COMPETITION TO BE OPENED UP IN UK MOTORWAY CHARGEPOINT MARKET
The UK Competition and Markets Authority (CMA) announced yesterday that commitments have been agreed in principle with Gridserve, the Buckinghamshire-based developer and operator of sustainable energy infrastructure, that it will not enforce exclusive contracts with motorway service station operators Extra, MOTO and Roadchef beyond 2026.
Gridserve, founded in 2017, acquired Electric Highway, from Ecotricity in June 2021 and currently has long-term contracts with Extra, MOTO and Roadchef who together cover around two-thirds of motorway services sites.
Gridserve has agreed not to enforce exclusive rights beyond 2026 or enforce any exclusivity at Extra, MOTO or Roadchef sites that have been granted funding under the UK Government’s Rapid Charging Fund (RCF).
CMA Chief Executive Andrea Coscelli said:
“One of the biggest stumbling blocks to getting people to switch to electric cars is the fear that they won’t be able to travel from A to B without running out of charge. Millions of people make a pitstop for fuel at motorways service stations every day, so it’s crucial that people can trust that electric charge points will do the same job.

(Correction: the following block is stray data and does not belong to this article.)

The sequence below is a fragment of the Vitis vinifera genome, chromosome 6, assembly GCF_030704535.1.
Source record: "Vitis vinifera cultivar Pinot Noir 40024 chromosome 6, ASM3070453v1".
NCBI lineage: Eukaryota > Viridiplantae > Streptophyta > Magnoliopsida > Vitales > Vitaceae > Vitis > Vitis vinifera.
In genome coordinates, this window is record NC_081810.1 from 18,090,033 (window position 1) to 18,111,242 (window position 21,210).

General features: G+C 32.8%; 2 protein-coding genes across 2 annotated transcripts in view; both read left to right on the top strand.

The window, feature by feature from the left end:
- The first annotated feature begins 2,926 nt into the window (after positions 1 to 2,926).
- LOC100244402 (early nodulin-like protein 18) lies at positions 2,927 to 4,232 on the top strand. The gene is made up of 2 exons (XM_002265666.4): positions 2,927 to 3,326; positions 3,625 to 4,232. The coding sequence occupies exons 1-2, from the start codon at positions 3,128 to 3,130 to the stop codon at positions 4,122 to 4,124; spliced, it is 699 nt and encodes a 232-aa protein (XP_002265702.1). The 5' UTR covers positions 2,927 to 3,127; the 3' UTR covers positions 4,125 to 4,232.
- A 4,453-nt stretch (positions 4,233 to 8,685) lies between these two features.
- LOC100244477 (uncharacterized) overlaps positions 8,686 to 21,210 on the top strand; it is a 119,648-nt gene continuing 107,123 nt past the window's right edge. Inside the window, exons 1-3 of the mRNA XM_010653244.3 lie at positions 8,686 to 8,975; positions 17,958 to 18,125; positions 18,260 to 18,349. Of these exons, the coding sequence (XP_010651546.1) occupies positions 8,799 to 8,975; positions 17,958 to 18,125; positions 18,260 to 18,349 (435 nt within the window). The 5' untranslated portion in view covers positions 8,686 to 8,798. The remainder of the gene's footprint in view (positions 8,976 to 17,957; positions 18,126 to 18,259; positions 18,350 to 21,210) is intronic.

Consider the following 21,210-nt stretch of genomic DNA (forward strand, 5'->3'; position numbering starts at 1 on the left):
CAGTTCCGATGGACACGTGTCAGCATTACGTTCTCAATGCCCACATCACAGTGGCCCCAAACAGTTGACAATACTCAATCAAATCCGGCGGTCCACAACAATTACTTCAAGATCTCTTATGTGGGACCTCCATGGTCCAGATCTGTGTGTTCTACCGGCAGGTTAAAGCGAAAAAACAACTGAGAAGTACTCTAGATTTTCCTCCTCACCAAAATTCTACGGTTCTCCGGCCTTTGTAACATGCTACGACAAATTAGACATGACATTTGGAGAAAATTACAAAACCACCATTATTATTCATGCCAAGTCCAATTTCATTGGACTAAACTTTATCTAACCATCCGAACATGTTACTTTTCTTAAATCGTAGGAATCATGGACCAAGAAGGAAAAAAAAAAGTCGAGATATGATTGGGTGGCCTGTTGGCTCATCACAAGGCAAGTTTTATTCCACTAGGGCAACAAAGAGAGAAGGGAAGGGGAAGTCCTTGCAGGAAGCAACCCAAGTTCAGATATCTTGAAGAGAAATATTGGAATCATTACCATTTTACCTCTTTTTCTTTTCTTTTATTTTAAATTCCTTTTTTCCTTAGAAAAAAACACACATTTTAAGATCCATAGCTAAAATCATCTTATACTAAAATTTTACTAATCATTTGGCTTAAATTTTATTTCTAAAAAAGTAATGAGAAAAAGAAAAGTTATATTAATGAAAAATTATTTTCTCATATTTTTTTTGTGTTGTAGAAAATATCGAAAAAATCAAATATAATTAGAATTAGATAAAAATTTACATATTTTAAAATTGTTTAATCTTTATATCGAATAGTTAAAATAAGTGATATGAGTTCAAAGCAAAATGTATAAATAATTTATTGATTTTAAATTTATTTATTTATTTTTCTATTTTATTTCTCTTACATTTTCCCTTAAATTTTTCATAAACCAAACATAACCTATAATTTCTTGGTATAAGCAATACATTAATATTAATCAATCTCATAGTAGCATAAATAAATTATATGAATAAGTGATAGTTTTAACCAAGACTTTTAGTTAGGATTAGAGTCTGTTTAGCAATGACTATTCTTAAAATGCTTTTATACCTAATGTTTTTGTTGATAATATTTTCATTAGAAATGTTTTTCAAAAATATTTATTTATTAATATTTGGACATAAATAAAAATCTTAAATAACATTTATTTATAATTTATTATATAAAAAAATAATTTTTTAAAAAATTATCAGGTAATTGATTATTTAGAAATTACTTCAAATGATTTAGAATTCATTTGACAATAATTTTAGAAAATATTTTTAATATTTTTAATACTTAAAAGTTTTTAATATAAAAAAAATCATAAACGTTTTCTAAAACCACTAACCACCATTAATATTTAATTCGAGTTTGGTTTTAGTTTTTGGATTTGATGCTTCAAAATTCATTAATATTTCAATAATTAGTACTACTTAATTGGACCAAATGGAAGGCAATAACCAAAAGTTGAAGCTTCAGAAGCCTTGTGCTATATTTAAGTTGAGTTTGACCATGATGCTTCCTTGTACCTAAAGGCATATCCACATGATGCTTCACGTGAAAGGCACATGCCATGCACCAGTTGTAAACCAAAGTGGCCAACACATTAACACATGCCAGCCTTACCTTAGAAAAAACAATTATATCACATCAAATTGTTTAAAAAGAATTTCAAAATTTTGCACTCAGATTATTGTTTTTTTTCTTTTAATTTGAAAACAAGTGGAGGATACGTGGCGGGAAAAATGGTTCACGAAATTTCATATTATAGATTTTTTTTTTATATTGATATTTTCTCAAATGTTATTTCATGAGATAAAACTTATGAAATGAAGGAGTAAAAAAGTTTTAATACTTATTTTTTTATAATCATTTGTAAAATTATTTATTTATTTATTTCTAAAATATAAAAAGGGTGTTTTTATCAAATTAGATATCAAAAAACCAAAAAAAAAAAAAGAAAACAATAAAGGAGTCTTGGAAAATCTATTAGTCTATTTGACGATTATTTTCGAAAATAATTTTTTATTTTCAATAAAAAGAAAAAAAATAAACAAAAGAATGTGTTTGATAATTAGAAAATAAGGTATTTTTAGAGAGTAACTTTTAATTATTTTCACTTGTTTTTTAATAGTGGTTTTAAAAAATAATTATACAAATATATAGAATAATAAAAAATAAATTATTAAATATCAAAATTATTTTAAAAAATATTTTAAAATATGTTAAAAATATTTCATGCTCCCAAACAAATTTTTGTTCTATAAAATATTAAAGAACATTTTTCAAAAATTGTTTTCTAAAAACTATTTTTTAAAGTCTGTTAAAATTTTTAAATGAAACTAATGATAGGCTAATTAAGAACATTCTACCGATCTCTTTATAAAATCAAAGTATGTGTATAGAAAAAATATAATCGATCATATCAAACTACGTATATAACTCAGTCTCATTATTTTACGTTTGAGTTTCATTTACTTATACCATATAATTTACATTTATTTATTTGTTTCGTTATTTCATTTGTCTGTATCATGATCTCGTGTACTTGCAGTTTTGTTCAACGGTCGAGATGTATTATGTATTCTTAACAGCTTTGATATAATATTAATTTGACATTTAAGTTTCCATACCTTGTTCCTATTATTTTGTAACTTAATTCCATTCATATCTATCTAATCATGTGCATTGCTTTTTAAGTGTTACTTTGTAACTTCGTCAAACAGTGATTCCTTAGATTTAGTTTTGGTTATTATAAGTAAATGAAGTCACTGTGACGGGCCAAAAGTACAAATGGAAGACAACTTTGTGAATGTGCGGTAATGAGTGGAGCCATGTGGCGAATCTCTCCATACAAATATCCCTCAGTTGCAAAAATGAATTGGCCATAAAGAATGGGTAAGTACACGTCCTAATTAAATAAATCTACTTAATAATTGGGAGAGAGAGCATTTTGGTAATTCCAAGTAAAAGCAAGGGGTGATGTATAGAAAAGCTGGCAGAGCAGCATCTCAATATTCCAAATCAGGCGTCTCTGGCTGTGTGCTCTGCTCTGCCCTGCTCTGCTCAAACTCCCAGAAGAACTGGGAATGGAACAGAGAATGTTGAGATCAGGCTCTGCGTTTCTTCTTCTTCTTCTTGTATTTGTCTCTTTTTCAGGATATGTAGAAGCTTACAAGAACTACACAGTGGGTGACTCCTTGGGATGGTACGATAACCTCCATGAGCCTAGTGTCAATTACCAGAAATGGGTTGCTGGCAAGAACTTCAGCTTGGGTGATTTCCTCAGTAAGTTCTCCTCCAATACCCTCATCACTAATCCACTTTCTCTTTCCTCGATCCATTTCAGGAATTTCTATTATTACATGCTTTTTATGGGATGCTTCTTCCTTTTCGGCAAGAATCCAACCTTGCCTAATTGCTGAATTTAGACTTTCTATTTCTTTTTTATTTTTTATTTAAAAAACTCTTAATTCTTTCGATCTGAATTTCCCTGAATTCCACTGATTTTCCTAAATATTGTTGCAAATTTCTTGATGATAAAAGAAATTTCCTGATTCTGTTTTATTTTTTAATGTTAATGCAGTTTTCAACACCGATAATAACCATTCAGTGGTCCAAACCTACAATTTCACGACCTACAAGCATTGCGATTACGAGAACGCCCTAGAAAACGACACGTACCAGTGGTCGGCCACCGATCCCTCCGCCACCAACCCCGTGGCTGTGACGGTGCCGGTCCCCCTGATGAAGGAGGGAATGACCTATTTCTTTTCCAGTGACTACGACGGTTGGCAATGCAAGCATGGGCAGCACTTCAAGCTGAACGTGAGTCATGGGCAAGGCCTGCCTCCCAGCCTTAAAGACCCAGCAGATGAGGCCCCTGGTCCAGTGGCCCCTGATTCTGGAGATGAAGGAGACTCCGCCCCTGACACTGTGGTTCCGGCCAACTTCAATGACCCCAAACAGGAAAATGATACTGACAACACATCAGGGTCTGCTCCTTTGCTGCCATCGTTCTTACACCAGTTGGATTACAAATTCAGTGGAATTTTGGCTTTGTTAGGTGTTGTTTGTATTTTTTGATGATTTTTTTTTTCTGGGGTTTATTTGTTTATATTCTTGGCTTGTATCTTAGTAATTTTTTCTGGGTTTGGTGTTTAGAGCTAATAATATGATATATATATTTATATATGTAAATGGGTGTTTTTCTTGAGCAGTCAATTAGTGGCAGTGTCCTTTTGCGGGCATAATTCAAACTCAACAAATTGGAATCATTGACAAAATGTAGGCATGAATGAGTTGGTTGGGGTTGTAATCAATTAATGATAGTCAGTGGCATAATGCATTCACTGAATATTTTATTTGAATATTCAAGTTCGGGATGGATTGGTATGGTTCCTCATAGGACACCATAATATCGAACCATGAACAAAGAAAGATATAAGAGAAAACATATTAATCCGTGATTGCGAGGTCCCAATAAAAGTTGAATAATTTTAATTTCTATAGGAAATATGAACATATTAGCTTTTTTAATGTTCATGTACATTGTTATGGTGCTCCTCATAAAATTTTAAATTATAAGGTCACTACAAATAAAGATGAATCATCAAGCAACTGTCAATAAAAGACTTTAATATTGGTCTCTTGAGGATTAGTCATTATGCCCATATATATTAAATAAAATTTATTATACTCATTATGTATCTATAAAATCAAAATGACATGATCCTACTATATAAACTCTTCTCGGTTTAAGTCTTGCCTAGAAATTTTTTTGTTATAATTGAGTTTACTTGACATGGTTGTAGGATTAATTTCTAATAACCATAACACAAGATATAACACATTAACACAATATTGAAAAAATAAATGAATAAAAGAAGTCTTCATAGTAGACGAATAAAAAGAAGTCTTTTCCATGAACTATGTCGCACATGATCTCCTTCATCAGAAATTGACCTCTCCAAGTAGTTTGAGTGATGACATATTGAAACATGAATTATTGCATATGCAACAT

“Healthy competition is key to ensuring that drivers have a greater choice of chargepoints where they need them, and for a fair price.
“We believe that opening up competition on motorways, while ensuring the sector has greater investment, is the right direction of travel – and good news for current drivers of electric cars and for people thinking of buying one.”
Daryl Pearce, Managing director of EV Hire, the UK’s leading electric vehicle rental company, welcomed the news.
“There is no doubt that ‘range anxiety’ is one the key fears of potential buyers of EVs. The news today that competition is to be opened up in the public charging market is very welcome. It will hopefully encourage more investment, competition and, ultimately, more choice and availability of chargepoints for UK EV owners.”